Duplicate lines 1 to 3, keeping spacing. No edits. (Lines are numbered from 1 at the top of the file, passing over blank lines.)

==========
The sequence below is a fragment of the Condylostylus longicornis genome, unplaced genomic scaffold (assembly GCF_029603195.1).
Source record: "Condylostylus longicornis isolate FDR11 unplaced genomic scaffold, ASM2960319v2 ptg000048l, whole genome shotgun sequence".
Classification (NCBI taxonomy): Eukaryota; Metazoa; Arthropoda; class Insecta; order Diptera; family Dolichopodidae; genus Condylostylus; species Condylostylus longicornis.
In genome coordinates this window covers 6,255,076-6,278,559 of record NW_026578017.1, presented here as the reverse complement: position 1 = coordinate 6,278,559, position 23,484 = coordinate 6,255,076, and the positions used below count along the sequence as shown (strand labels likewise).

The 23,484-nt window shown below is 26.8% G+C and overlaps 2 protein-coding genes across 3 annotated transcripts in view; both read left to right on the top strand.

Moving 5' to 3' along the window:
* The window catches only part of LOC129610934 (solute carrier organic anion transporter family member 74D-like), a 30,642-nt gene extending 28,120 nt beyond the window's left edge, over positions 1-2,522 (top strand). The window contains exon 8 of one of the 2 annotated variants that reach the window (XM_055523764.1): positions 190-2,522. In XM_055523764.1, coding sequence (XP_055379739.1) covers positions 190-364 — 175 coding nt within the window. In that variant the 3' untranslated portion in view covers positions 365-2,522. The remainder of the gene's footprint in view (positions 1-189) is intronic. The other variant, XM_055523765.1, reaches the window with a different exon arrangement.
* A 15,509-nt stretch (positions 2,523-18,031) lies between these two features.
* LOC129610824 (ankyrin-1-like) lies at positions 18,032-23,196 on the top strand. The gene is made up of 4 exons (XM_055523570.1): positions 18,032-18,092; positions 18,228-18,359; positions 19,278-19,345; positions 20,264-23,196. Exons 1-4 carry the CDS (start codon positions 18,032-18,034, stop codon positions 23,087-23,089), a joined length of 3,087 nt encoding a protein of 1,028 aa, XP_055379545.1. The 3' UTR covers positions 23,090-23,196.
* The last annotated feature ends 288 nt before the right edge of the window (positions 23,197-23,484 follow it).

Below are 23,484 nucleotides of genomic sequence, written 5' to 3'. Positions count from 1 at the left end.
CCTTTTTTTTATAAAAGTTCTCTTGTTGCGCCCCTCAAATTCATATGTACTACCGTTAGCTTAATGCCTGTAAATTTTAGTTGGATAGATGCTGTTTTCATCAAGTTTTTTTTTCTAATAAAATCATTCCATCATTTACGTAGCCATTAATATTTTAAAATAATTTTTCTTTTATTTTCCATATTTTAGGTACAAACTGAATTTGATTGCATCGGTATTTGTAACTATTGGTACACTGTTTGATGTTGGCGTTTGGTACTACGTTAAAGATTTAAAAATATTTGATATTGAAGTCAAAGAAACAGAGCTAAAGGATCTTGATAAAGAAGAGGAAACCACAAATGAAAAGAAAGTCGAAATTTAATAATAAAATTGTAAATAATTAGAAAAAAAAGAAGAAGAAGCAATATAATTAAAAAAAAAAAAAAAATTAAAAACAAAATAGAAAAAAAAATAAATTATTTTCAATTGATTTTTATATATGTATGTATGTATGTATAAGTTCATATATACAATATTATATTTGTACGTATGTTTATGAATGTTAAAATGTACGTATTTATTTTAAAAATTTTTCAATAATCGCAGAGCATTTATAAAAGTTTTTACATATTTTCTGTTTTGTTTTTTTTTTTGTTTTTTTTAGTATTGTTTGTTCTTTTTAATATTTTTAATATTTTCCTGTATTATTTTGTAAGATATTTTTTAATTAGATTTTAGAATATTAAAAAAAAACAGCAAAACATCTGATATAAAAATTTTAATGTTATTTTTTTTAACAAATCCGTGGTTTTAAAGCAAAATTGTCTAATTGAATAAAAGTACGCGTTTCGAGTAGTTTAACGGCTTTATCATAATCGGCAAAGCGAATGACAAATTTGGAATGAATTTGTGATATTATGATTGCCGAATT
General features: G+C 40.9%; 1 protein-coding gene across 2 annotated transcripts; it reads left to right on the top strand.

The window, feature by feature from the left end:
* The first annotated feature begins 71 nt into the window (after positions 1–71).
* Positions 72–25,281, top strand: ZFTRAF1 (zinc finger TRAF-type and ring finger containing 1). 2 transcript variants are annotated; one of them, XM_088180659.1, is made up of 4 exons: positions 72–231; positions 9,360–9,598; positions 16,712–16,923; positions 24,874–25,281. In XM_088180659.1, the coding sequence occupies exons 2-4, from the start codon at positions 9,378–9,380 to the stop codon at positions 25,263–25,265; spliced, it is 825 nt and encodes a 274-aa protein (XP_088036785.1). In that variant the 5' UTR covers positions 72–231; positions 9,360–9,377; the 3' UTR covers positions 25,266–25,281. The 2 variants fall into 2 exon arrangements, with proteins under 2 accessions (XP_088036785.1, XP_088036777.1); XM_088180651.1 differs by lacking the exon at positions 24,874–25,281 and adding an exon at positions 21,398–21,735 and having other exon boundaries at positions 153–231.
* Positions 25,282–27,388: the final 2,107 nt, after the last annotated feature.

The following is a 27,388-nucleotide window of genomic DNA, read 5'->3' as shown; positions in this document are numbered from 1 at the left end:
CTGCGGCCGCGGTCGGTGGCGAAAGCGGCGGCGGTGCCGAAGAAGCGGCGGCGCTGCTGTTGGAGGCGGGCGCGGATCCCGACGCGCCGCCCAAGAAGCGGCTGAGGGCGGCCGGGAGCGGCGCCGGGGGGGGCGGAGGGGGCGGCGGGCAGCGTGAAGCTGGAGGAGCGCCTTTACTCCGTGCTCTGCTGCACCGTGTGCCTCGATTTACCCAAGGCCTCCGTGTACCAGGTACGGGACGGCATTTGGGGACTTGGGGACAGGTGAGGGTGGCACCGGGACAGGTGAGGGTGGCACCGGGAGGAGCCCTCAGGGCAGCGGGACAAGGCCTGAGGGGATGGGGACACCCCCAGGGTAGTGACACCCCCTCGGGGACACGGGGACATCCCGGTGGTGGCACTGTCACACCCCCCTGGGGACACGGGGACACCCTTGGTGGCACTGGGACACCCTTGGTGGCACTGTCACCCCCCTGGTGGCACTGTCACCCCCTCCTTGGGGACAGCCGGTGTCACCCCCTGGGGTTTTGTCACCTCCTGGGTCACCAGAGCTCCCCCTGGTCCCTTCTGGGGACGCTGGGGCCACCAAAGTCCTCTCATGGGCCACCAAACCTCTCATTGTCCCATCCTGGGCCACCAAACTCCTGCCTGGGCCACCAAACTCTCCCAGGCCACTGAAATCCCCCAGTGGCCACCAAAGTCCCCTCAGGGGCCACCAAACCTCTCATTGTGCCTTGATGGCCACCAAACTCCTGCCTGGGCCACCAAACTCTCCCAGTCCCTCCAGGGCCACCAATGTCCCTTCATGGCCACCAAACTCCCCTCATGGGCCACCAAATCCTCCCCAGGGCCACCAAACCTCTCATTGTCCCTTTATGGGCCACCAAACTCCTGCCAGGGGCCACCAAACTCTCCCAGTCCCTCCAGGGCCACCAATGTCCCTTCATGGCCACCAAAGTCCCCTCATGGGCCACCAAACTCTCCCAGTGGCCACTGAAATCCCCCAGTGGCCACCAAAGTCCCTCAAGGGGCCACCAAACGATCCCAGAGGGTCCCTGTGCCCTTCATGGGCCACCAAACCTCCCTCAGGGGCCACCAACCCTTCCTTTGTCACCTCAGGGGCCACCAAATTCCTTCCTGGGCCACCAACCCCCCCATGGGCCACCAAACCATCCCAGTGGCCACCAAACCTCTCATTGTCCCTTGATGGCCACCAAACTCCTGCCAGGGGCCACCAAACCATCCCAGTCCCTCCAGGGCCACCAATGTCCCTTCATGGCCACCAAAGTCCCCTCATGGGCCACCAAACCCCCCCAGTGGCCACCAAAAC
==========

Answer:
The sequence below is a fragment of the Condylostylus longicornis genome, unplaced genomic scaffold (assembly GCF_029603195.1).
Source record: "Condylostylus longicornis isolate FDR11 unplaced genomic scaffold, ASM2960319v2 ptg000048l, whole genome shotgun sequence".
Classification (NCBI taxonomy): Eukaryota; Metazoa; Arthropoda; class Insecta; order Diptera; family Dolichopodidae; genus Condylostylus; species Condylostylus longicornis.